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Lebanon army deploys in Tripoli after week of violence
SHOTLIST: TRIPOLI, LEBANON. OCTOBER 28, 2013. SOURCE: AFPTV -VAR of Lebanese army tanks and armoured vehicles deploying on the streets of Tripoli in northern Lebanon /// ----------------------------------------------------------- AFP TEXT STORY: Lebanon army deploys in Tripoli after week of violence Tripoli (Lebanon) 28 October 2013 AFP (Rita DAOU) Lebanon's army began deploying Monday in the northern city of Tripoli after 14 people were killed and more than 80 wounded in a week of bloodshed, an AFP reporter said. The fighting, between supporters and opponents of Syria's regime, has been concentrated in the Bab al-Tebbaneh and Jabal Mohsen districts of Tripoli, Lebanon's second city. The reporter said tanks and jeeps entered the northern sector of Bab al-Tebbaneh but their progress was slowed by burning tyres and sniper fire, to which the troops responded. Three soldiers were wounded in the fighting, according to the reporter and security officials. A security official said the army had also deployed in Jabal Mohsen, which adjoins Bab al-Tebbaneh. Residents of Bab al-Tebbaneh support the revolt against Syrian President Bashar al-Assad, while those in Jabal Mohsen back Assad. They have fought frequently since the Syrian conflict erupted in March 2011. Acting Prime Minister Najib Mikati said on Saturday that "security forces will take every step to put an end to the violence and chaos" in the city. "They will be strict and impartial." But residents of Syria Street, which separates the two rival neighbourhoods, were sceptical. "This is all a joke. It is the eighteenth time since May 2008 that they come to help. In fact, the army makes a small tour and then leaves. There is no solution," said Mustafa al-Hajj, a 69-year-old retiree. "In the past eight days, 400 families have left Syria Street, including my own. We sleep under the stars, me, my wife and our three children, in a park in the city," he said. "Each month it's the same thing." Since the start of the latest violence, six residents of Jabal Mohsen, where the majority adhere to the same Alawite branch of Shiite Islam as Assad, have been killed, while eight residents of mainly-Sunni Bab al-Tebbaneh have died. Tripoli is home to 200,000 people, 80 percent of whom are Sunni Muslims, 6-7 percent Alawites and the rest Christians. Despite being a minority in the city, the Alawite residents of Jabal Mohsen have been able to hold their own in the clashes because their neighbourhood occupies higher ground and they are better organised than the Sunnis in Bab al-Tebbaneh. The latest round fighting broke out on October 21 as Lebanese television aired an interview with Assad, in which he said the time is not ripe for a peace conference to try to resolve the 31-month conflict. Assad also said he was ready to run for re-election in 2014. The violence prompted many residents to flee the two neighbourhoods, and schools and universities have been closed since the middle of last week. Lebanon is deeply divided over the Syrian war, a rift that has widened since the Lebanese Shiite movement Hezbollah admitted in May it was sending fighters into Syria to support Assad's troops. Small radical Sunni organisations have also sent men across the border to fight alongside rebels. Lebanon was dominated politically and militarily by Damascus for 30 years until 2005.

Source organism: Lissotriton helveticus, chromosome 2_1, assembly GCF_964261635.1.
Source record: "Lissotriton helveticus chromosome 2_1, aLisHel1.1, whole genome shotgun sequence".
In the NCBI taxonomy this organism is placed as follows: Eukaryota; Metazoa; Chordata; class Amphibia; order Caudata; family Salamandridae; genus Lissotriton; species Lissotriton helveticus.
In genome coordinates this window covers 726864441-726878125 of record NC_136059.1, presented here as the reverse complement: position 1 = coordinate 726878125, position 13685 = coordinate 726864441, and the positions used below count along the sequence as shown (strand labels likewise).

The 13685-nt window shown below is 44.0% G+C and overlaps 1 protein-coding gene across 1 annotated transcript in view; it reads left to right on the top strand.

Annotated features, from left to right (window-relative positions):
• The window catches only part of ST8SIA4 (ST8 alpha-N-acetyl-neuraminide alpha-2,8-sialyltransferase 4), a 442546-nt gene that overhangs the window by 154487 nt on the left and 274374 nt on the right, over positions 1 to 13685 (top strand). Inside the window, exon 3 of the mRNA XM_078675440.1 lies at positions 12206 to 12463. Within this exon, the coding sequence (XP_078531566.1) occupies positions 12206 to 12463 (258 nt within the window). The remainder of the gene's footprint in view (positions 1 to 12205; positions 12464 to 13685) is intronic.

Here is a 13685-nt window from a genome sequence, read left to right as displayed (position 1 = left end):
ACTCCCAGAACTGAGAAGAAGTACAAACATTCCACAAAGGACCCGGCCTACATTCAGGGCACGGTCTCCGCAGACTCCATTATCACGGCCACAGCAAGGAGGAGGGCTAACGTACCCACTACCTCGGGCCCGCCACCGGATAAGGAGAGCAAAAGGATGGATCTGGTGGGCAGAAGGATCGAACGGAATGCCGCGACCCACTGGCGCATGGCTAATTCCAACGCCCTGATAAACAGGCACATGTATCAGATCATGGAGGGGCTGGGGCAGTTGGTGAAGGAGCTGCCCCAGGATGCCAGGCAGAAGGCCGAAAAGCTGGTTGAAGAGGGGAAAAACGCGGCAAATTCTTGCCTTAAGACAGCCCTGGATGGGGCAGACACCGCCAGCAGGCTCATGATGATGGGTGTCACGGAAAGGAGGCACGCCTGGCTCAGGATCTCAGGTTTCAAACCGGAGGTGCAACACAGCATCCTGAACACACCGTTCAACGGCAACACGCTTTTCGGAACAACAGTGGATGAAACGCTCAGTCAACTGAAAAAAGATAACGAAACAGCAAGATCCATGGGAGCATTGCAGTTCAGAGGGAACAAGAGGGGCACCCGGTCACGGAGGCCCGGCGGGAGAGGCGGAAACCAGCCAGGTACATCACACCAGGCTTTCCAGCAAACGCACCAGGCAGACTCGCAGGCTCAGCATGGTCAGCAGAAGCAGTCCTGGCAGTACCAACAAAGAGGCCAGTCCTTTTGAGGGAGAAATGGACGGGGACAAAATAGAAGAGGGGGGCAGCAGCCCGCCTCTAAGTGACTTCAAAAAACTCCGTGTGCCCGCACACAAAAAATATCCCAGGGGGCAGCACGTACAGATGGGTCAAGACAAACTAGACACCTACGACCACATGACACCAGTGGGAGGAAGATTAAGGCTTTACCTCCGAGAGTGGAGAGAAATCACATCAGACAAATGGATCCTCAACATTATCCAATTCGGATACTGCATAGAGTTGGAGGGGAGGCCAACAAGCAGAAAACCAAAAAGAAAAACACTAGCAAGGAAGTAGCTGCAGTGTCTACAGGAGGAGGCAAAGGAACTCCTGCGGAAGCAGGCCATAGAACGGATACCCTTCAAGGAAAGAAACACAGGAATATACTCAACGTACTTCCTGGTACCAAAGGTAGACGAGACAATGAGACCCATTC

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Allen Stone - Allen Stone